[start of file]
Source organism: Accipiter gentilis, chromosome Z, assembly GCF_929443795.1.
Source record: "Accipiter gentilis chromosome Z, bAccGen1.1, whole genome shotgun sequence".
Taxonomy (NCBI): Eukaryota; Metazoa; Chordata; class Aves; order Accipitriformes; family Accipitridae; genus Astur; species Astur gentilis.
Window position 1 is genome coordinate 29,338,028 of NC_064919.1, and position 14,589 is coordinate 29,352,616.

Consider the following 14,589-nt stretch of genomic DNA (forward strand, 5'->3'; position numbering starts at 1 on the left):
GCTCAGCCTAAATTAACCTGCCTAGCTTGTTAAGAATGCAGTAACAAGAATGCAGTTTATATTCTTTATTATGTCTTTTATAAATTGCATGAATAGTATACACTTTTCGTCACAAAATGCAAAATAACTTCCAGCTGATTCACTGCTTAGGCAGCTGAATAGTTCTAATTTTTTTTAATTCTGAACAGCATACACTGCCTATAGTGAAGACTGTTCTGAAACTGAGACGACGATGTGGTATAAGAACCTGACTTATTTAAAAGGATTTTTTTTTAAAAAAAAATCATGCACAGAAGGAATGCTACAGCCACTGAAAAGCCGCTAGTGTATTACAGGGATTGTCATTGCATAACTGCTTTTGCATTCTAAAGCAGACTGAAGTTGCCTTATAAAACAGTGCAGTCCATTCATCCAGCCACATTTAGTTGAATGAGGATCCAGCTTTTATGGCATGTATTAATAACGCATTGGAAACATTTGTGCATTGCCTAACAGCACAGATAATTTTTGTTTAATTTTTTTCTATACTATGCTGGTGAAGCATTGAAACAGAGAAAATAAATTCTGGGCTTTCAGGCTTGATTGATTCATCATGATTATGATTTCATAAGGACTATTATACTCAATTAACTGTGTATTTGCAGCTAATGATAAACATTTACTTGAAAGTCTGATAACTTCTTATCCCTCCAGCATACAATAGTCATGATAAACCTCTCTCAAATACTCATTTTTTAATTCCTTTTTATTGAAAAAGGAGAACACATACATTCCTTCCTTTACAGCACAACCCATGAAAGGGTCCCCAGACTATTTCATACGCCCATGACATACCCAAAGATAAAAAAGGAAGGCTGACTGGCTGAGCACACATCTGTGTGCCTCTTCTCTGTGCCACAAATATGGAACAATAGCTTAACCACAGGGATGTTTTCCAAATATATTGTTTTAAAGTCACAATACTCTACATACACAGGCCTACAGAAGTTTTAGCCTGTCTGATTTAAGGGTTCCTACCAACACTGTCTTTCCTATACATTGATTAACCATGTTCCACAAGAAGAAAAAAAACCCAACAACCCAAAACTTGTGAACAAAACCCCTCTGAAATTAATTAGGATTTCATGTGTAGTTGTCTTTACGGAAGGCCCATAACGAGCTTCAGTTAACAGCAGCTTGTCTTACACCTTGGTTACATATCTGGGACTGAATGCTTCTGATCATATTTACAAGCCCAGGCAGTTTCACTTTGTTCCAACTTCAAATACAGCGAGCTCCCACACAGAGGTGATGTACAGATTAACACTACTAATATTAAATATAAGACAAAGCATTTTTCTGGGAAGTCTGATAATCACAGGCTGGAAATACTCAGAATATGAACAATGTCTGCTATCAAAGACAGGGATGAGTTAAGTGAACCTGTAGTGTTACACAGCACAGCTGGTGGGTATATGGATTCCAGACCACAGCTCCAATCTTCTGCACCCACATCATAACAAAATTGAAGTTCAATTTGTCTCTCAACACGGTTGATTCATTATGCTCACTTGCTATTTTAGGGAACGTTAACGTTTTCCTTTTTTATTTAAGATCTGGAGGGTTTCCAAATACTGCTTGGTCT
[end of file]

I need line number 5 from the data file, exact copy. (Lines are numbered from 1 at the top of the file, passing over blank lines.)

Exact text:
Consider the following 14,589-nt stretch of genomic DNA (forward strand, 5'->3'; position numbering starts at 1 on the left):